Corporation Park features

Principle entrance

Main EntranceThe main entrance to the park is from Preston New Road under a handsome archway with flanking lodges.

The gateway has a large central archway for carriages and smaller side arches for the foot ways. The Borough Arms appear above the arches on both sides of the entrance. In the gateway are inserted two tablets, recording the planning and opening of the park.


ConservatoryA fine example of a Victorian cast iron conservatory was erected in 1900 and is now a grade II listed building. It is situated close to West Park Lodge.

There is a central rectangular portion which is gabled with a clock in the front pediment and it also has a central louvred chimney.

The building is all glass and iron, richly ornamented with arches, pierced spandrels and columns. The mid section was designed to house exotic flora, with the wings being cooler to house displays of plants enjoying a similar climate to our own.

We are currently working with the Corporation Park Supporters Group to submit an application to the HLF (Heritage Lottery Fund). If successful this will enable the restoration of this historic building.

Adjacent to the conservatory is an aviary, opened in 1958 and still housing a collection of birds.

Battlements and Panoptican

This viewing platform stands 213.5m above sea level, compared to the main entrance at just 130m, allowing long views over Blackburn and the West Pennine Moors.

Two cannons were once here, having been captured at Sebastopol and presented to the borough by Lord Panmure, Secretary of War as a reminder of the British victories in the Crimean War. They were mounted at the top of the park in 1857 on a specially built 'battery'.

Garden of Remembrance

A formal Garden of Remembrance, laid out in 1922 and also a war memorial are just beyond the entrance


Adjacent to the remembrance garden is a fountain, one of four fountains gifted to the park by the then Mayor, William Pilkington, who performed the opening ceremony. The fountain formerly had a gravity-fed jet which rose 23m into the air.


The park has two picturesque lakes. The larger water feature is known as 'the Big Can' and was formed from a pre-existing reservoir, Pemberton Clough.

This was created in 1772 and was the town's water supply. Wooden pipes were laid to the town's stand pipes until installation of the mains water in 1847. People were charged a penny per bucketful of water.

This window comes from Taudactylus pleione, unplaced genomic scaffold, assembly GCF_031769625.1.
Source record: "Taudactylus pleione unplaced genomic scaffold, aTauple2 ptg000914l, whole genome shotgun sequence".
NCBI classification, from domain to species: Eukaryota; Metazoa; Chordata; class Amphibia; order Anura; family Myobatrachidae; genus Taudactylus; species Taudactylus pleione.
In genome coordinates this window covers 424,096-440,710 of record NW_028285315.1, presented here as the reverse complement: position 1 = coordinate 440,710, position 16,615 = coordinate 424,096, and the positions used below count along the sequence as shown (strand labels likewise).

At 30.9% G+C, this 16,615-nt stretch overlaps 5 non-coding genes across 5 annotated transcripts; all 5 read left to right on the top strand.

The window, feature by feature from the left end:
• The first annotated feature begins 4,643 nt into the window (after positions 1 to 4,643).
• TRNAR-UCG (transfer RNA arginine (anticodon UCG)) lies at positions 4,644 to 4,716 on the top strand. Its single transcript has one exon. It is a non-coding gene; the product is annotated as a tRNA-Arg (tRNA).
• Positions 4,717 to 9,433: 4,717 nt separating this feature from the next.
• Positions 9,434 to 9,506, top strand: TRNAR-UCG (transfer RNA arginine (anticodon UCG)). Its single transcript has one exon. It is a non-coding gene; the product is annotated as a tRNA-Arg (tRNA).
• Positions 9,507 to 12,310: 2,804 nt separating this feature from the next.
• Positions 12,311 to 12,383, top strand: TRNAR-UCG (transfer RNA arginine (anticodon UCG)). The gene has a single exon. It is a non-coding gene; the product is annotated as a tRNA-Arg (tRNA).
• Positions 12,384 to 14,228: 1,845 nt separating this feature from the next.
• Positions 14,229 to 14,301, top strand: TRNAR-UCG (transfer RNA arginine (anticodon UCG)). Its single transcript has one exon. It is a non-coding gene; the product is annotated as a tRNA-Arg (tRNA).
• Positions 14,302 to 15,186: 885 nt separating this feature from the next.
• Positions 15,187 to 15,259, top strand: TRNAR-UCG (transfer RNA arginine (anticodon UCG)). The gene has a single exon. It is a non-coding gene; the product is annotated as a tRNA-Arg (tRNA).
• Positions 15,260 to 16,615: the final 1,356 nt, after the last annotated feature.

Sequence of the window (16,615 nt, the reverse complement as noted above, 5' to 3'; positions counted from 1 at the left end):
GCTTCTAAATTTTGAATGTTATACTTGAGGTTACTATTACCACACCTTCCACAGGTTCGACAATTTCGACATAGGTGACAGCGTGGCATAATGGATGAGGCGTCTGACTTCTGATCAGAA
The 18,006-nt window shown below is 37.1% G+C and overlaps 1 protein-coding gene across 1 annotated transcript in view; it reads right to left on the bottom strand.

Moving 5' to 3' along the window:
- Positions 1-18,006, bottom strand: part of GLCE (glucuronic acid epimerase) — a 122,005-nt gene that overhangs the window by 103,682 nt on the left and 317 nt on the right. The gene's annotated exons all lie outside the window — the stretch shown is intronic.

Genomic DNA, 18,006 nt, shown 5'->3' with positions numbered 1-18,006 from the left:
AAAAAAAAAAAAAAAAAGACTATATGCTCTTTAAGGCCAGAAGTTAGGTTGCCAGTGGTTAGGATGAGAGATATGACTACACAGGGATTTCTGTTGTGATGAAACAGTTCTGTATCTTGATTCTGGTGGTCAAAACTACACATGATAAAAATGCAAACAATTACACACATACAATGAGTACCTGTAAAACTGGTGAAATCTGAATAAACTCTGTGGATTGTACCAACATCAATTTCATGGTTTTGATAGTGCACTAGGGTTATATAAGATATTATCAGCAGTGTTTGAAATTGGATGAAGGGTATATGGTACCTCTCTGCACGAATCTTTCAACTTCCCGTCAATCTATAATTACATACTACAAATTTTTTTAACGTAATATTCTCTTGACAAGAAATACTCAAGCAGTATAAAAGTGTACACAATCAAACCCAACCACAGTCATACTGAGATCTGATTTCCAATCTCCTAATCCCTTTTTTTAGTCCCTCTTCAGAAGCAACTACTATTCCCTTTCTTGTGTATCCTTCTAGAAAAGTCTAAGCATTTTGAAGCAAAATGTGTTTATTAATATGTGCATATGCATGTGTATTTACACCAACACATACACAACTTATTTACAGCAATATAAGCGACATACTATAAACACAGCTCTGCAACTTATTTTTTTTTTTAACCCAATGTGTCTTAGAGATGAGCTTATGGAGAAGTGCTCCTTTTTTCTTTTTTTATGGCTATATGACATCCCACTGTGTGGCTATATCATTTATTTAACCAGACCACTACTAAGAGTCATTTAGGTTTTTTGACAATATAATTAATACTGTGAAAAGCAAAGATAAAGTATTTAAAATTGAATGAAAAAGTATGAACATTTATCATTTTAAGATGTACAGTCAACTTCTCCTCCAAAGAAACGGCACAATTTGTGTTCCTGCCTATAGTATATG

The smaller lake is known as 'the Can' because people took cans to the lake to draw water.


In addition to the lodges at the main entrance there are two other porter's lodges at East and West Park Road entrances. There are also ten other smaller entrances around the boundary of the park.


A statue of Flora, the Roman goddess, was presented to the park in 1871 by Mr T H Fairhurst.

It was the work of Thomas Allen of Liverpool, who moved to Blackburn in 1870 and provided the town with several pieces of art, Flora being the first. The carving on Sir Charles Napier public house is another example of his work.

Flora, was a Roman goddess that made trees bloom, a pre-requisite for all fruits, but later she became protector of the spring and everything that blooms, including flowers.


Snig Brook flows down the park through the lakes, broken only by waterfalls and pools

Tree lined avenue

The Broad Walk forms the main axis of the park, an avenue of magnificent lime trees marks its southern edge. It is an impressive walkway constructed 1863-4 by unemployed weavers during the cotton famine.

Here on Sundays 'crowds of young men and maidens would walk four or five abreast, promenading from end to end between 3 o'clock and 4.30' (Blackburn Times, 1936)


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